Survival rates drop even lower if the tumor returns. Conventional therapies produce little benefit; only 8 to 15 percent of patients survive without tumor growth six months after treatment.

The UCLA team studied 82 patients who had undergone surgery and radiation therapy to remove glioblastoma. Half of the patients received infusions of Avastin every two weeks. All underwent monthly brain scans by magnetic resonance imaging (MRI) to monitor change.

The researchers analyzed the MRI scans of the patients whose tumors returned. Explaining what the team saw requires an understanding of how the tumor creates an independent blood supply.

Cancer cells secrete a growth factor called VEGF that spurs the growth of new blood vessels to supply the tumor with oxygen and nutrients. Avastin blocks VEGF, essentially starving the tumor to death.

This process launches a chain of events that is detectable by MRI. Oxygen-starved cells produce more VEGF, which causes blood vessels to leak fluids into the tumor and surrounding tissue. This results in swelling, which boosts water's ability to move freely in the tumor and brain tissue. As cells disintegrate, they no longer pose a physical barrier to water movement.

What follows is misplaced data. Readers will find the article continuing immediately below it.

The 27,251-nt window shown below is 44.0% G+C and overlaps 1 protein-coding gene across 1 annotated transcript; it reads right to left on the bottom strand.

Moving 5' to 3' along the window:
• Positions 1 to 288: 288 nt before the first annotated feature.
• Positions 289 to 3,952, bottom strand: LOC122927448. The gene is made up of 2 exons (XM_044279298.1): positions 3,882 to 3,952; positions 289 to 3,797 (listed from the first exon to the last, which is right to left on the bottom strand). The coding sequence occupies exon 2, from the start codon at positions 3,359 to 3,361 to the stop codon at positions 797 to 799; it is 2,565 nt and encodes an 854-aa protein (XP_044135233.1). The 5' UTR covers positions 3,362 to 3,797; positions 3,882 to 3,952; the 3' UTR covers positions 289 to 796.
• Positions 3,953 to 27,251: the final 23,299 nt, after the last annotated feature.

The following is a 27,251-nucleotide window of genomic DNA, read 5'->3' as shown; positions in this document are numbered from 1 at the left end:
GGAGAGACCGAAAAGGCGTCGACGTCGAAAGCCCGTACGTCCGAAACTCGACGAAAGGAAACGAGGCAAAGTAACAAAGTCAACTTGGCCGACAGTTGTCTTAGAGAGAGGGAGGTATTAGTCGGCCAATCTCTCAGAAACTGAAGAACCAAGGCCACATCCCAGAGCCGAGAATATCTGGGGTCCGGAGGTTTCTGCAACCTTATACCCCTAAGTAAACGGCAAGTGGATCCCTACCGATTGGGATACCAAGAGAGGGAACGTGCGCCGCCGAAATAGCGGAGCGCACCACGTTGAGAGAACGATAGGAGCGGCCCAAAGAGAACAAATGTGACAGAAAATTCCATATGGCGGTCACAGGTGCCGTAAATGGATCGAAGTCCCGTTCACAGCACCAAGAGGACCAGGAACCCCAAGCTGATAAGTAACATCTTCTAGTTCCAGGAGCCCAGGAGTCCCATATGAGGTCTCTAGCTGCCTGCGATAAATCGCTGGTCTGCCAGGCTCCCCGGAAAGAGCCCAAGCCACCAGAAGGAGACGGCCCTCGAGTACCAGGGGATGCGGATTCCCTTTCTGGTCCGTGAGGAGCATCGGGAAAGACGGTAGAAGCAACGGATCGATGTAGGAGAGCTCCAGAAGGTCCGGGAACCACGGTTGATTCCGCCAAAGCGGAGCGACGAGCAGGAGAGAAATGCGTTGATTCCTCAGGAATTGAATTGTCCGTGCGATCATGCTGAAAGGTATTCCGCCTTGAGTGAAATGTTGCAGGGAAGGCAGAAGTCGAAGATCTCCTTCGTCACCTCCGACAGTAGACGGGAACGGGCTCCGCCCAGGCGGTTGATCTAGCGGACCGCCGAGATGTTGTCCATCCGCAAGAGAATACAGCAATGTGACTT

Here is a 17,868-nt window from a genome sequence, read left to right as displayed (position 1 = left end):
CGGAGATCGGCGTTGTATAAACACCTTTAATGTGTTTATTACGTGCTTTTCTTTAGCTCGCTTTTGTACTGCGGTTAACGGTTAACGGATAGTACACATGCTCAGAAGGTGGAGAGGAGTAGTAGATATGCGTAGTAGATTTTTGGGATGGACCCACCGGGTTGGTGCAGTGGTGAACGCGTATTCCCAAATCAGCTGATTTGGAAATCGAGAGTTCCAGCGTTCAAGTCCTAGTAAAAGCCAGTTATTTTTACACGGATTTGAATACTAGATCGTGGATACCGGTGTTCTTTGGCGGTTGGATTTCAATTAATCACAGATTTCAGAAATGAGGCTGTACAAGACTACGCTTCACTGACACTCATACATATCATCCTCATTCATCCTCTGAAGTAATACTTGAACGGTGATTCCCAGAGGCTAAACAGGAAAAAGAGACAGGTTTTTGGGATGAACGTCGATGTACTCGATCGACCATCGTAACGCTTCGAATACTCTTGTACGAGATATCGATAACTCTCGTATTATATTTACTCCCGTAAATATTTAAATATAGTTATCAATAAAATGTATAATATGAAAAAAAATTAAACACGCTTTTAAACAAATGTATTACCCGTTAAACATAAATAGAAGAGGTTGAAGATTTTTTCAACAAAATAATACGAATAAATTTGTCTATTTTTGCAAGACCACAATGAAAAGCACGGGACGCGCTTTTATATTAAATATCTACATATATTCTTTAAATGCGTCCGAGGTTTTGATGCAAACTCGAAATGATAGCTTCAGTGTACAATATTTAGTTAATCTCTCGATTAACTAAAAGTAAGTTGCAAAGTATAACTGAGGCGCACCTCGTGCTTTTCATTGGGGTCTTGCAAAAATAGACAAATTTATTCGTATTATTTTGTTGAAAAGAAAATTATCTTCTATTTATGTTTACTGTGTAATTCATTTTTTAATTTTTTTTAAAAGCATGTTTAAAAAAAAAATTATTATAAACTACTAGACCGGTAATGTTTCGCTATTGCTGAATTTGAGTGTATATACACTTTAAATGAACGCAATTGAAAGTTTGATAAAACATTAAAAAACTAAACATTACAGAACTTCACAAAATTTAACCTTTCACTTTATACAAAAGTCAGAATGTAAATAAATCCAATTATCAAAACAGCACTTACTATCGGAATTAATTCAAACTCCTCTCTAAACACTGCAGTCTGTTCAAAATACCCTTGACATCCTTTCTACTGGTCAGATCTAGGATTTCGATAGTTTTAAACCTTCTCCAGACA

"We theorized that tumors with more water motion would also have higher VEGF levels," explained Pope. "Because Avastin targets VEGF, it made sense that the drug would work better in tumors with high levels of the growth factor."

By measuring the amount of water motion within the tumor, the researchers were able to predict with 70 percent accuracy which patients' tumors would progress within six months and which would not. They detected greater water movement in the tumors of those persons who later responded best to Avastin.

"When we realized that high levels of VEGF are linked to greater cell death and increased water movement, we were able to predict the patients' response to Avastin before they began treatment," explained Pope. "We were correct 70 percent of the time. Previously, identifying which patients would respond was like flipping a coin. This is a huge improvement."

The research finding presents clear clinical benefits to the patient, says Pope. "Knowing this information ahead of time will help doctors personalize therapy for each patient and decrease exposure to side effects," he noted.

Pope and his colleagues plan to confirm their findings in a larger study. The team will also test the new method's ability to identify responsive patients prior to surgical removal of their tumor.

Pope's coauthors included Dr. Timothy Cloughesy, Hyun Kim, Jing Huo, Jeffry Alger, Matthew Brown, David Gjerson, Dr. Victor Sai, Jonathan Young, Leena Tekchandani, Dr. Paul Mischel, Dr. Albert Lai, Dr. Phioanh Nghiemphu, Dr. Syed Rahmanuddin and Dr. Jonathan Goldin. All authors are affiliated with UCLA, which funded the research.


Story Source:

The above story is based on materials provided by University of California - Los Angeles. Note: Materials may be edited for content and length.


Cite This Page:

University of California - Los Angeles. "Crystal Ball For Brain Cancer? New Method Predicts Which Brain Tumors Will Respond To Drug." ScienceDaily. ScienceDaily, 8 August 2009. <www.sciencedaily.com/releases/2009/07/090730073609.htm>.